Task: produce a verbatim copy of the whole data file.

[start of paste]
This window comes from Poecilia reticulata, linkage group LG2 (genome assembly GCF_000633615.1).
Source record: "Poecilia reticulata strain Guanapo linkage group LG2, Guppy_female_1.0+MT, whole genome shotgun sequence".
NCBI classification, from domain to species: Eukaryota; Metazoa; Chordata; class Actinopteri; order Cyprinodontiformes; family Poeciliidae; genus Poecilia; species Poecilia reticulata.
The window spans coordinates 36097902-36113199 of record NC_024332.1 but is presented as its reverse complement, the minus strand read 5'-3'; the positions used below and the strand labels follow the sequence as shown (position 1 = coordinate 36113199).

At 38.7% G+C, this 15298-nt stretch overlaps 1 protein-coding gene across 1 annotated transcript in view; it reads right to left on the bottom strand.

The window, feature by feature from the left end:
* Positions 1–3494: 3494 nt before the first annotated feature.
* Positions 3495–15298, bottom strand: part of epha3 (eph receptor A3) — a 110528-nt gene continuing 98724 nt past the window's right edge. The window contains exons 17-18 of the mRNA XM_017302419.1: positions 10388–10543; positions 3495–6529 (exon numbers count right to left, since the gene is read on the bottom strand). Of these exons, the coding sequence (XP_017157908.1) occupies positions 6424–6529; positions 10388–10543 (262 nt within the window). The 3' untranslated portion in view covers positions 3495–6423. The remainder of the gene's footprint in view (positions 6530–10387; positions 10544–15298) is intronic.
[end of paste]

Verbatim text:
This window comes from Poecilia reticulata, linkage group LG2 (genome assembly GCF_000633615.1).
Source record: "Poecilia reticulata strain Guanapo linkage group LG2, Guppy_female_1.0+MT, whole genome shotgun sequence".
NCBI classification, from domain to species: Eukaryota; Metazoa; Chordata; class Actinopteri; order Cyprinodontiformes; family Poeciliidae; genus Poecilia; species Poecilia reticulata.
The window spans coordinates 36097902-36113199 of record NC_024332.1 but is presented as its reverse complement, the minus strand read 5'-3'; the positions used below and the strand labels follow the sequence as shown (position 1 = coordinate 36113199).

At 38.7% G+C, this 15298-nt stretch overlaps 1 protein-coding gene across 1 annotated transcript in view; it reads right to left on the bottom strand.

The window, feature by feature from the left end:
* Positions 1–3494: 3494 nt before the first annotated feature.
* Positions 3495–15298, bottom strand: part of epha3 (eph receptor A3) — a 110528-nt gene continuing 98724 nt past the window's right edge. The window contains exons 17-18 of the mRNA XM_017302419.1: positions 10388–10543; positions 3495–6529 (exon numbers count right to left, since the gene is read on the bottom strand). Of these exons, the coding sequence (XP_017157908.1) occupies positions 6424–6529; positions 10388–10543 (262 nt within the window). The 3' untranslated portion in view covers positions 3495–6423. The remainder of the gene's footprint in view (positions 6530–10387; positions 10544–15298) is intronic.